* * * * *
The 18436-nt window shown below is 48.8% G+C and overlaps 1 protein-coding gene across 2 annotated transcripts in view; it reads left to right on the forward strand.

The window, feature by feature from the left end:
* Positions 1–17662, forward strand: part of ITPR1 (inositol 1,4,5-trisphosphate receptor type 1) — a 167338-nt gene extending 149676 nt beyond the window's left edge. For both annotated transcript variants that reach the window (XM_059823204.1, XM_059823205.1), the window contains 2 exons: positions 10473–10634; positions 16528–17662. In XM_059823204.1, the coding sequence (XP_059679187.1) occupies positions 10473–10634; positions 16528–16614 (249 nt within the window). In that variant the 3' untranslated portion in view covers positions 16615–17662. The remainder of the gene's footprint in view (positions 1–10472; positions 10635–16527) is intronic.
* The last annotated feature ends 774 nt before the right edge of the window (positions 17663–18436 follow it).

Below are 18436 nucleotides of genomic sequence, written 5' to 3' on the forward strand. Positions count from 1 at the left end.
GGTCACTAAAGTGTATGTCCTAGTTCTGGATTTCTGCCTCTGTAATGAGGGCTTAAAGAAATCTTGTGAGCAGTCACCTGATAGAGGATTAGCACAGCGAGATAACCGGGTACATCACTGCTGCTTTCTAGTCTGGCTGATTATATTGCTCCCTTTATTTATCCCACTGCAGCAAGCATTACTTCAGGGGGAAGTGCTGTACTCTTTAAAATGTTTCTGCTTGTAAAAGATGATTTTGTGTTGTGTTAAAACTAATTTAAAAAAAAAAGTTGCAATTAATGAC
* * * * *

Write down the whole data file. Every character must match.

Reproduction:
The 18436-nt window shown below is 48.8% G+C and overlaps 1 protein-coding gene across 2 annotated transcripts in view; it reads left to right on the forward strand.

The window, feature by feature from the left end:
* Positions 1–17662, forward strand: part of ITPR1 (inositol 1,4,5-trisphosphate receptor type 1) — a 167338-nt gene extending 149676 nt beyond the window's left edge. For both annotated transcript variants that reach the window (XM_059823204.1, XM_059823205.1), the window contains 2 exons: positions 10473–10634; positions 16528–17662. In XM_059823204.1, the coding sequence (XP_059679187.1) occupies positions 10473–10634; positions 16528–16614 (249 nt within the window). In that variant the 3' untranslated portion in view covers positions 16615–17662. The remainder of the gene's footprint in view (positions 1–10472; positions 10635–16527) is intronic.
* The last annotated feature ends 774 nt before the right edge of the window (positions 17663–18436 follow it).

Below are 18436 nucleotides of genomic sequence, written 5' to 3' on the forward strand. Positions count from 1 at the left end.
GGTCACTAAAGTGTATGTCCTAGTTCTGGATTTCTGCCTCTGTAATGAGGGCTTAAAGAAATCTTGTGAGCAGTCACCTGATAGAGGATTAGCACAGCGAGATAACCGGGTACATCACTGCTGCTTTCTAGTCTGGCTGATTATATTGCTCCCTTTATTTATCCCACTGCAGCAAGCATTACTTCAGGGGGAAGTGCTGTACTCTTTAAAATGTTTCTGCTTGTAAAAGATGATTTTGTGTTGTGTTAAAACTAATTTAAAAAAAAAAGTTGCAATTAATGAC